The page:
If you’re considering plastic surgery or a cosmetic procedure, there are many things that no doubt factor into your decision. Cost, recovery, and efficacy are always top of mind, as are the quality and safety of the results. Even in the most skilled hands, the risk of complication or an unsatisfying outcome still exists. While revision statistics can be hard to come by, the United States Food and Drug Administration (FDA) estimates 20 to 40 percent of breast augmentation patients and 40 to 70 percent of breast reconstruction patients undergo reoperations in the first eight to 10 years of having implants placed. Meanwhile, studies show between five to 15 percent of rhinoplasty surgeries are revised.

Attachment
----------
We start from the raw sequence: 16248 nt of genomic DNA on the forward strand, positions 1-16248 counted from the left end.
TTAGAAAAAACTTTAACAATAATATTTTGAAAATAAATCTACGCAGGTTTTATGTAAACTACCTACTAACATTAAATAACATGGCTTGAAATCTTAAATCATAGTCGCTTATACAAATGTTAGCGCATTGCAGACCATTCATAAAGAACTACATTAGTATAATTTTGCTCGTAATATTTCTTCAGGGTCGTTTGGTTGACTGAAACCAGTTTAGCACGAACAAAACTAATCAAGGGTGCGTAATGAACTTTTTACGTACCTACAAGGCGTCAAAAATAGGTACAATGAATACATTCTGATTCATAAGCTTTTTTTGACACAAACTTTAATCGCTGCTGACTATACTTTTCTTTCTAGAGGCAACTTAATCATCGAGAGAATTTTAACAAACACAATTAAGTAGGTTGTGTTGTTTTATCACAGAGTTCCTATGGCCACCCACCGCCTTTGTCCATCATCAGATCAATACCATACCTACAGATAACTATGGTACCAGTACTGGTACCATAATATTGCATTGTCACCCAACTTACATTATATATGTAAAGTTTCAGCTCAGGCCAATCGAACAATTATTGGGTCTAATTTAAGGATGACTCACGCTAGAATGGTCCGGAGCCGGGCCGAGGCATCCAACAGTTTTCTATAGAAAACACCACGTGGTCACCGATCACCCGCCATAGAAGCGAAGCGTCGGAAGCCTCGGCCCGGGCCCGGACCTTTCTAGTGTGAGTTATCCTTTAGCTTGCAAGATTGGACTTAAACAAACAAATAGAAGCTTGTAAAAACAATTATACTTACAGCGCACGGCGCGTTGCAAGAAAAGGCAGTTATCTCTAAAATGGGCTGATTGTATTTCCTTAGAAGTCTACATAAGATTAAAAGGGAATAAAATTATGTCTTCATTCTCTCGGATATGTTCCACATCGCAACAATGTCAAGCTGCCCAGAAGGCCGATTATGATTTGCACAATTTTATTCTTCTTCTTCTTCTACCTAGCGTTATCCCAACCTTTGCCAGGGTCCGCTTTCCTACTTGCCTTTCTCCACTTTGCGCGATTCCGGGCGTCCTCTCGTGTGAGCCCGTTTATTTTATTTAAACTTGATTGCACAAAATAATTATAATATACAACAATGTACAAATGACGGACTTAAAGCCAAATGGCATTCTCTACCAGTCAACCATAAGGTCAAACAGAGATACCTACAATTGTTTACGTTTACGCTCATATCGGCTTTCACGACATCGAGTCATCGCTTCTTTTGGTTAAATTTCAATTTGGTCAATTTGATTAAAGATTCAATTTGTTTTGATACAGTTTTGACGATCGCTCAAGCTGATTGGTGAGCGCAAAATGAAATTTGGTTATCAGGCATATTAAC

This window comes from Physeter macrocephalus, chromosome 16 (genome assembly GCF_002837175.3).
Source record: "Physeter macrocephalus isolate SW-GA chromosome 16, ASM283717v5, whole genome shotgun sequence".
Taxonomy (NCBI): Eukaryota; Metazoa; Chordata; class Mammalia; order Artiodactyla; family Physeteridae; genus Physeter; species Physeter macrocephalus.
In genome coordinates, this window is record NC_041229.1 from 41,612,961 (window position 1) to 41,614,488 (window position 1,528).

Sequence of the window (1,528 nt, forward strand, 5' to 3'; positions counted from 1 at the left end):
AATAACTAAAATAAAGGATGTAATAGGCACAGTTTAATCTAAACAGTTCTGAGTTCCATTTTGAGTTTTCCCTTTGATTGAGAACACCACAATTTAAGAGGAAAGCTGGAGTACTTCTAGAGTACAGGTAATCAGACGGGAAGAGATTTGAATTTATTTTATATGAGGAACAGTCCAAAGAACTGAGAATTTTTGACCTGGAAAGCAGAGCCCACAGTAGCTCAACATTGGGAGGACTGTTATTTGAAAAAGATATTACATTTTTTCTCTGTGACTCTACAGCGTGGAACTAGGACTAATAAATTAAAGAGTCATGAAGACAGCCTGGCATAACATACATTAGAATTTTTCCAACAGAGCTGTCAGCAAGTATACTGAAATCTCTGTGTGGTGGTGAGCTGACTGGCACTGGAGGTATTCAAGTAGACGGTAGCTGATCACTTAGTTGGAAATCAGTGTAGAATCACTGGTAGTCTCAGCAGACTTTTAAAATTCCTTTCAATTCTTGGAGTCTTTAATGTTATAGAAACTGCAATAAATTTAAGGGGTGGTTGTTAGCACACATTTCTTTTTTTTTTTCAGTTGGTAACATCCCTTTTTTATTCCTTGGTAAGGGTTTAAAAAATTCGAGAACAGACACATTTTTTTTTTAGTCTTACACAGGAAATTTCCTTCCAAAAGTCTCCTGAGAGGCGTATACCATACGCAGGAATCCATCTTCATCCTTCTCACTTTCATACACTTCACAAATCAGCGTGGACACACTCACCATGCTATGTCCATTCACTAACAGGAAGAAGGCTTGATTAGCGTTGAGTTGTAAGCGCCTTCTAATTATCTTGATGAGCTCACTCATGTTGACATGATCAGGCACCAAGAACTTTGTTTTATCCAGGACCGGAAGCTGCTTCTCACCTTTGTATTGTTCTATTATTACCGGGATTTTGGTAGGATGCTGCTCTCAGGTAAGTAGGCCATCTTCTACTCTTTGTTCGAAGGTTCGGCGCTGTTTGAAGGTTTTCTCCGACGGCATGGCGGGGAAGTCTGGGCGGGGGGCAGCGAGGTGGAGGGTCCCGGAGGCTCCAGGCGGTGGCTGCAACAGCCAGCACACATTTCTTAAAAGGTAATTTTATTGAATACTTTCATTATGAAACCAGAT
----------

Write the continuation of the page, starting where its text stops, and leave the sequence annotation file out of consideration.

When a procedure requires revision because of complication or undesirable results, what are your options? Should you stick with the same surgeon or look for another practice? How do you decide on next steps? Whether you're considering a procedure and want to know the good, the bad, and the in-between or you’ve already had surgery that didn’t go according to plan, we spoke with top plastic surgeons to learn more about the options that may be available to you.
How to Tell If a Procedure Has ‘Failed’
Let’s get this out of the way up front: This topic is quite nuanced. Exactly what constitutes a ‘failed’ procedure or surgery often depends on who you ask. For some, it’s when complications arise (learn more in our comprehensive overview of cosmetic surgery complications). For others, it’s when they aren’t aesthetically pleased with the outcome. Or maybe it's a combination of the two.